In recent decades Chinese herbal medicine has been increasingly subjected to investigation using modern methods of research. A Department of Health steering group report in 2008 stated “some rigorous trials have been carried out in the West, and have demonstrated positive benefits from CHM intervention”. The RCHM has collated information about the most robust research into Chinese medicine and has outlined the challenges facing herbal medicine researchers. Read this document here .
The Register of Chinese Herbal Medicine, the Southampton Complementary Medicine Trust and the Beijing Traditional Chinese Medicine Cochrane Centre is working to improve access to over 17,000 trials that have been published in Chinese. A system has been set up to identify high quality trials and these will be translated into English and reviewed. The following conditions are currently being reviewed:
- polycystic ovarian syndrome
- multiple sclerosis
- graves disease (hyperthyroidism)
- irritable bowel syndrome
Scoping the Evidence Base for Herbal Medicines (a document produced by the EHTPA)
Research studies into the efficacy of Chinese Herbal Medicine (in alphabetical order)
A Chinese herbal formula, based on magnolia flower, can help reduce the symptoms experienced by people who are allergic to dust mites and pets (perennial allergic rhinitis), according to research published in International Immuno-pharmacology.
CANCER - relieving side effects from cancer treatment
Forty-nine trials that included 3,992 participants were reviewed at the University of Mancheste . Researchers found that “CHM reduced side effects, improved quality of life and performance status, and in some cases showed enhanced tumour regression and increased survival rates" according to the report.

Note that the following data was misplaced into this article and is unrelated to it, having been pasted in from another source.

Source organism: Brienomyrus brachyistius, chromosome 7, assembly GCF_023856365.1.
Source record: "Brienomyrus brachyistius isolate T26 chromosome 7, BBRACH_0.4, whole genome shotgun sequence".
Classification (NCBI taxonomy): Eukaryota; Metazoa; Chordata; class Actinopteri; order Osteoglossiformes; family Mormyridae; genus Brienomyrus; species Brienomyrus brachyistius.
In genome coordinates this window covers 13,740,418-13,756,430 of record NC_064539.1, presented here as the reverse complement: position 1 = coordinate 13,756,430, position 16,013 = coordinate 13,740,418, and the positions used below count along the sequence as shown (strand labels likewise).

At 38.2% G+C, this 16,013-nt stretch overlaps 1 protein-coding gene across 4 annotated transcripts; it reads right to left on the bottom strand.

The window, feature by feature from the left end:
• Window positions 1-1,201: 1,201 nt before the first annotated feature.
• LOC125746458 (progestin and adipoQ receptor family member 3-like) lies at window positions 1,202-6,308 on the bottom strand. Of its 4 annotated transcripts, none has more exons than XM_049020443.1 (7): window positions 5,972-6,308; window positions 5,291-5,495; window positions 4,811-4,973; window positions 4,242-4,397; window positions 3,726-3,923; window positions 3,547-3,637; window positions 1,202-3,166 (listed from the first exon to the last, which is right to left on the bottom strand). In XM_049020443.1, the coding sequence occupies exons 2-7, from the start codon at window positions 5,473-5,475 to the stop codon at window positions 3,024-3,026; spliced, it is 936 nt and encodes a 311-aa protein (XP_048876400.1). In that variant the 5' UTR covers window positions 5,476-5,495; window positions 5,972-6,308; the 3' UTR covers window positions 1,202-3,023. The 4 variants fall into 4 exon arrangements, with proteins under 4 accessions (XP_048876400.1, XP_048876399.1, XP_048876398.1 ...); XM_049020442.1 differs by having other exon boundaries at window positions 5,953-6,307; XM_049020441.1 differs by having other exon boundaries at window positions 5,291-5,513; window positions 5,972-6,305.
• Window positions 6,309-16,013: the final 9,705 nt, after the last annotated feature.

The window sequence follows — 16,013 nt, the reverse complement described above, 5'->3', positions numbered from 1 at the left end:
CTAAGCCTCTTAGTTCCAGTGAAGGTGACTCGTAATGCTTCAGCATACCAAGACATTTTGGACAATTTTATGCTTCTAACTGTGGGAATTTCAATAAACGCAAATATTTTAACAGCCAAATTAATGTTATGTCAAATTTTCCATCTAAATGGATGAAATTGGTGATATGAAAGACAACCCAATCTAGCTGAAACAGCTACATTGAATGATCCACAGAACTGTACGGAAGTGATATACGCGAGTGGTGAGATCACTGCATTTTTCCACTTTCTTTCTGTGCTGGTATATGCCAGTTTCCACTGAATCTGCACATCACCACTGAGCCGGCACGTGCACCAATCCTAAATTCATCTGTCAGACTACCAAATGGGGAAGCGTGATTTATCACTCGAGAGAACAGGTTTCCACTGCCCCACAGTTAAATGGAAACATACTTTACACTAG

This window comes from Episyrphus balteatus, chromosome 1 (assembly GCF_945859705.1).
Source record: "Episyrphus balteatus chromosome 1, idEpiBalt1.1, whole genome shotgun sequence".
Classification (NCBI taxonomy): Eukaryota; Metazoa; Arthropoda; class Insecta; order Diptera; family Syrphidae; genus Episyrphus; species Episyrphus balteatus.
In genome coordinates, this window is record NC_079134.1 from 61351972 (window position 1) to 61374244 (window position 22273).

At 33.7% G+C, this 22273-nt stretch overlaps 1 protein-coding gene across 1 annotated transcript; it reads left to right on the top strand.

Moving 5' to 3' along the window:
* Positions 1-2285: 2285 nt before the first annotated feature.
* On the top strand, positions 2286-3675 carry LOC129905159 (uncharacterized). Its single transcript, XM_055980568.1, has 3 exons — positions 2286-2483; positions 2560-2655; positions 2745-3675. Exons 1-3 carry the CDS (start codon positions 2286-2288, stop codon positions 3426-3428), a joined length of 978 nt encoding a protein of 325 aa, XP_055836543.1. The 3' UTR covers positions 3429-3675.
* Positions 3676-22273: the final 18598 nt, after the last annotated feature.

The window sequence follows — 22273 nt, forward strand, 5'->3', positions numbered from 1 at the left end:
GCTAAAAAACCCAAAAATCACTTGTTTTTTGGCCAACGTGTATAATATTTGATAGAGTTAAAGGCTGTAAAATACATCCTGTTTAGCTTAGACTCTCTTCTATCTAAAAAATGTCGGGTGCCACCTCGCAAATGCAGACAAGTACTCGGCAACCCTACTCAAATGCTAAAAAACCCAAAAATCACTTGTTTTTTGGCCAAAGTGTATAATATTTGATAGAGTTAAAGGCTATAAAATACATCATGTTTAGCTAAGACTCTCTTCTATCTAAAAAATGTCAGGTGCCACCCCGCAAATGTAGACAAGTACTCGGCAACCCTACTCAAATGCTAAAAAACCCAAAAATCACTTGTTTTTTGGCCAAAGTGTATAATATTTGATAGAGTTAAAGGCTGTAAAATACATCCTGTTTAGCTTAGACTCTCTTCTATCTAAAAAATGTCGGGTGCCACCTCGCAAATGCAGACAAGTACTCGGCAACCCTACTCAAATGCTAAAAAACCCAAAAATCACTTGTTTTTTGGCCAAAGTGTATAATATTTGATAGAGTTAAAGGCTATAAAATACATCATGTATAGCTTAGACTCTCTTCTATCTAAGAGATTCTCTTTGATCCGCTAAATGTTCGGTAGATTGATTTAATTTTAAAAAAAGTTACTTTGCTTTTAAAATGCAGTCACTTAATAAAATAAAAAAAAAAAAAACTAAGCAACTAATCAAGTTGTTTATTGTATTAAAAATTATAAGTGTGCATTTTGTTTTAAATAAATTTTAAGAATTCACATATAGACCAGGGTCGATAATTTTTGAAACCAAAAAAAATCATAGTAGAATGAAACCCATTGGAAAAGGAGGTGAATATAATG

CHOLESTEROL - high levels
Red Yeast Rice an alternative to statins for people with statin-intolerance
For people suffering from high cholesterol the common treatment is to take one of several statins; a class of drug proven to lower cholesterol levels.
However, statins are increasingly being associated with adverse effects such as muscle cramps and loss of energy. Dr Richard Karas of Tufts Medical Center, Boston, MA, has stated that in the real world, although as yet unproven in a study, statin-associated muscle problems are a common and difficult problem for clinicians.
In a small study held at the University of Pennsylvania scientists have discovered that the Chinese Medicine Red Yeast Rice (Hong Qu) has similar benefits to the statins but without the risk of the side effects.
Red yeast rice has been used in China for patients with circulatory and digestive problems for centuries and has been shown to lower plasma LDL (low-density lipoprotein) levels.
"Statin-associated myalgia (muscle pain) is an important clinical problem that will likely become more prevalent owing to the ever-expanding indications for statin use," write lead author Dr Steven Halbert (University of Pennsylvania School of Medicine, Philadelphia, PA) and colleagues in the January 15, 2010 issue of the American Journal of Cardiology. "Although no definitive conclusions could be drawn, our data showed that red yeast rice.achieved clinically significant levels of LDL-cholesterol reduction in a population with previous statin intolerance."
For more information see the The American Journal of Cardiology.
Hawthorn extract 'helps blood flow'.
Hawthorn extract can significantly ease the symptoms of chronic heart failure, research suggests. Researchers looking at several studies found the extract made patients better able to exercise and reduced tiredness and shortness of breath. For the full report visit the telegraph.co.uk or OnMedica.
Measuring the effectiveness of Chinese herbal medicine in improving female infertility - TrevorA.Wing & Elke S.Sedlmeier
Irritable bowel syndrome. Please click below for a study done on IBS
This endometriosis review suggests that Chinese herbal medicine may be useful in relieving endometriosis related pain with fewer side effects than are experienced with conventional treatment
Research published in The Lancet indicates that traditional Chinese herbal medicine "seems to benefit adults with atopic dermatitis".
Atopic eczema in children
Research published in the British Journal of Dermatology showed that "response to active treatment was superior to response to placebo, and was clinically valuable. There was no evidence of haematological, renal or hepatic toxicity".